Adwords + Power BI Part 4 – Combine the data (AdWords, Revenue & Search Ranking) and handling Exceptions

This is a continuation from part 3 about Adwords Reporting in Power BI

So I have demonstrated how to consume Adwords data via Google Big Query in Power BI and replicate existing Adwords Datalabs reports.

Now we want to mash our data with other data and need to find something common to join on for modelling in Power BI. In our case we are combining Advertising Revenue (Filemaker) and Search Performance data (SERPS) history data from our Microsoft SQL data warehouse.

The common thread for us was Region (Market) combined with the Category. The Market is usually a group of suburbs traditionally used to produce our phone books. The Category is traditionally a grouping of service offerings in our phone books, but in the digital media and search realms, has come to mean a grouping of keywords. So combining Market & Category, we now have a way to join these data sources (for example  Gold Coast_Plumbers).

Now we have this to join on, we needed to ensure our Adwords Campaigns were named correctly, and started by producing a “Exceptions Report” in Power BI to highlight those that were not matching. This gave me an excellent opportunity to test the merge feature in Power BI and also the new functionality released in July 2018 to mix data from DirectQuery & Import Sources. I wanted to just provide a list of those campaigns in AdWords without a match in our Category Revenue data, so I used a “Left Anti (rows only in first)” as shown below.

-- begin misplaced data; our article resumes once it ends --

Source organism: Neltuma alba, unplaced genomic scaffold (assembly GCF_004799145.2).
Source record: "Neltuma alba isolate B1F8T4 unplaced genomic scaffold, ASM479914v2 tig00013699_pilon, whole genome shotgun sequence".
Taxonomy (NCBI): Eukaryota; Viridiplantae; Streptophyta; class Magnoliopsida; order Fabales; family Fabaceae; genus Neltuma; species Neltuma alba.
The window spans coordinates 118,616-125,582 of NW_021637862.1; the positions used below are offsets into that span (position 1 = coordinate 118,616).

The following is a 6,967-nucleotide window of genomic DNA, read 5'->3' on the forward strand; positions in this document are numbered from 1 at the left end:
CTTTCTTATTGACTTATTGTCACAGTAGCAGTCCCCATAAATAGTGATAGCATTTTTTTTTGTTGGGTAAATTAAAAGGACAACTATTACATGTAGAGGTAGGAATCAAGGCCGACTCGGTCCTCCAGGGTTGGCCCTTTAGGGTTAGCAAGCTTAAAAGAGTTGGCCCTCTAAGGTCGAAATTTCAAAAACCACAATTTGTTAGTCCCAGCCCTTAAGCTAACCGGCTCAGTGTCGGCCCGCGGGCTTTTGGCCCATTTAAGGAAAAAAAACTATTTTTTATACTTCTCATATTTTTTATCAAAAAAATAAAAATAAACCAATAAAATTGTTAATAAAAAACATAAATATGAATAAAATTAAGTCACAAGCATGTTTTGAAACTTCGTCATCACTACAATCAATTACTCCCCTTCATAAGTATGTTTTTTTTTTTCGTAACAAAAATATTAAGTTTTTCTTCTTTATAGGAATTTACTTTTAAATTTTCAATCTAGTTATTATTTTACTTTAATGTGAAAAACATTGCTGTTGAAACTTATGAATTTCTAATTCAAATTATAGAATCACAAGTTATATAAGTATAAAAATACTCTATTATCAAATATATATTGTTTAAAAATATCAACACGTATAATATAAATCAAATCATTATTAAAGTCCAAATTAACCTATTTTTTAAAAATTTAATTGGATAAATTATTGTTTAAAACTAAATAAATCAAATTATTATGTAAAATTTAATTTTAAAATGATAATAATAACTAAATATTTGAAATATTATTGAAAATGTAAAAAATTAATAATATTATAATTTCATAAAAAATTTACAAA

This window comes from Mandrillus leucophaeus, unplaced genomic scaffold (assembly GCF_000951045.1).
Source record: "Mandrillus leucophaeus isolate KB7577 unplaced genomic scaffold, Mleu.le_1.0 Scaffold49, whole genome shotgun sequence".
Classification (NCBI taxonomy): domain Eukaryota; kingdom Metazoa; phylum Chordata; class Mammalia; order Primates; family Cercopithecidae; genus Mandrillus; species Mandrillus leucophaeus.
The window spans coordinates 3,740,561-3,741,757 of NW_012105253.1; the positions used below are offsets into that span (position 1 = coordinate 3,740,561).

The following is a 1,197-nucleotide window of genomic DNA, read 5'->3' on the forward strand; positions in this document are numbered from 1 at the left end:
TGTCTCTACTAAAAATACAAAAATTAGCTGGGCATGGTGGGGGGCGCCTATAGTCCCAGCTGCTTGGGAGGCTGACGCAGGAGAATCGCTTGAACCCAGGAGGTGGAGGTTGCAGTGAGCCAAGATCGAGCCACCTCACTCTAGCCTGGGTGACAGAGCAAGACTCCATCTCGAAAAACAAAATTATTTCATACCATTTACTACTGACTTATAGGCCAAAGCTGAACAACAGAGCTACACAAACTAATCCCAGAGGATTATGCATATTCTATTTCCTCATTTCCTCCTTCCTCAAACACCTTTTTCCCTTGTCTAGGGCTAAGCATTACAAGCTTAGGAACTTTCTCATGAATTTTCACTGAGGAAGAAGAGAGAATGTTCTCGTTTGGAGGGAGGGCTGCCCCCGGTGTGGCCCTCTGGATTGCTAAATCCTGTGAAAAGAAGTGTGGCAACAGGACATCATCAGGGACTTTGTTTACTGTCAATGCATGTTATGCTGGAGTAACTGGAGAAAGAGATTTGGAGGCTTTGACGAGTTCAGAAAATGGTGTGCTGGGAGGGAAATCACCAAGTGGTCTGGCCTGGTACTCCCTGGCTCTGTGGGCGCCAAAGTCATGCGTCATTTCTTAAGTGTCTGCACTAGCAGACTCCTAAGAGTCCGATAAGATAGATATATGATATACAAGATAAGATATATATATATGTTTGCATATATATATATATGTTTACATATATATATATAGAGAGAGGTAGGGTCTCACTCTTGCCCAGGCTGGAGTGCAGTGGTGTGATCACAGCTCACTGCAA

Merging in Power BI is covered better than I could try and explain in this video with Will Thompson

Now this was all well and good until I went publish this to the Power BI service, and discovered the report would not refresh, because they are from mixed sources РImport (SQL) versus DirectQuery (AdWords). After following up with Microsoft, I discovered composite modelling is something just added in the July 2018 preview as a preview feature and is not yet usable in the service, but is under development. As a developer I am happy to work around these short-coming by running this report manually as I need it until this features is made available.

The speed of change, and constant addition of new features shows Microsoft is listening to it’s users and should be commended for this. It makes the product fun to work with and I feel like I am playing a part in the improvement of the product.

So now we have an exception report to try and make sure the data from our various sources match, and when they do match, we now are able to gain new insights to help measure, manage and inform our AdWords spending. In my next post I will share how I approached this…

AdWords + Power BI Part 5 – What does this all tell us?

 

 

 

 

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